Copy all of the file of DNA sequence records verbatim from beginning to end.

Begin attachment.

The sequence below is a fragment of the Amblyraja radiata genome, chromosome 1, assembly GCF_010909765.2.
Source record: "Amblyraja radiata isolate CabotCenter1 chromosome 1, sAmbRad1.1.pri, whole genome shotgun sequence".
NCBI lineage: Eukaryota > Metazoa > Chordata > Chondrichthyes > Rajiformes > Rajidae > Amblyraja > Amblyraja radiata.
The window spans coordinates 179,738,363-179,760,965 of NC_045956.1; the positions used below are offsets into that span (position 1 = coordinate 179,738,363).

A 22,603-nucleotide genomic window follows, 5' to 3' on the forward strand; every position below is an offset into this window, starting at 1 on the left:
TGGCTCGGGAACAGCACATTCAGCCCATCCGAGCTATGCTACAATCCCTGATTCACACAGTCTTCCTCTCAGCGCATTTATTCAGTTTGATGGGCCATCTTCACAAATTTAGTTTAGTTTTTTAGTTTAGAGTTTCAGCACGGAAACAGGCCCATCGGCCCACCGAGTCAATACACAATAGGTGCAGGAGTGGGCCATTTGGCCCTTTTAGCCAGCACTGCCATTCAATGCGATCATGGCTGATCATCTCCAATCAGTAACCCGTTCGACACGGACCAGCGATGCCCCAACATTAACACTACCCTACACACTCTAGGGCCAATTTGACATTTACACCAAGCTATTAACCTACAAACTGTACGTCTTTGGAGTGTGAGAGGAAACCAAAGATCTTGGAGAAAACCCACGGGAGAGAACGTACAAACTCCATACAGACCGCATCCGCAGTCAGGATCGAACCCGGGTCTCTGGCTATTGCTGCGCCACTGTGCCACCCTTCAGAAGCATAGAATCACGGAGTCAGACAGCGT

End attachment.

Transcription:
The sequence below is a fragment of the Amblyraja radiata genome, chromosome 1, assembly GCF_010909765.2.
Source record: "Amblyraja radiata isolate CabotCenter1 chromosome 1, sAmbRad1.1.pri, whole genome shotgun sequence".
NCBI lineage: Eukaryota > Metazoa > Chordata > Chondrichthyes > Rajiformes > Rajidae > Amblyraja > Amblyraja radiata.
The window spans coordinates 179,738,363-179,760,965 of NC_045956.1; the positions used below are offsets into that span (position 1 = coordinate 179,738,363).

A 22,603-nucleotide genomic window follows, 5' to 3' on the forward strand; every position below is an offset into this window, starting at 1 on the left:
TGGCTCGGGAACAGCACATTCAGCCCATCCGAGCTATGCTACAATCCCTGATTCACACAGTCTTCCTCTCAGCGCATTTATTCAGTTTGATGGGCCATCTTCACAAATTTAGTTTAGTTTTTTAGTTTAGAGTTTCAGCACGGAAACAGGCCCATCGGCCCACCGAGTCAATACACAATAGGTGCAGGAGTGGGCCATTTGGCCCTTTTAGCCAGCACTGCCATTCAATGCGATCATGGCTGATCATCTCCAATCAGTAACCCGTTCGACACGGACCAGCGATGCCCCAACATTAACACTACCCTACACACTCTAGGGCCAATTTGACATTTACACCAAGCTATTAACCTACAAACTGTACGTCTTTGGAGTGTGAGAGGAAACCAAAGATCTTGGAGAAAACCCACGGGAGAGAACGTACAAACTCCATACAGACCGCATCCGCAGTCAGGATCGAACCCGGGTCTCTGGCTATTGCTGCGCCACTGTGCCACCCTTCAGAAGCATAGAATCACGGAGTCAGACAGCGT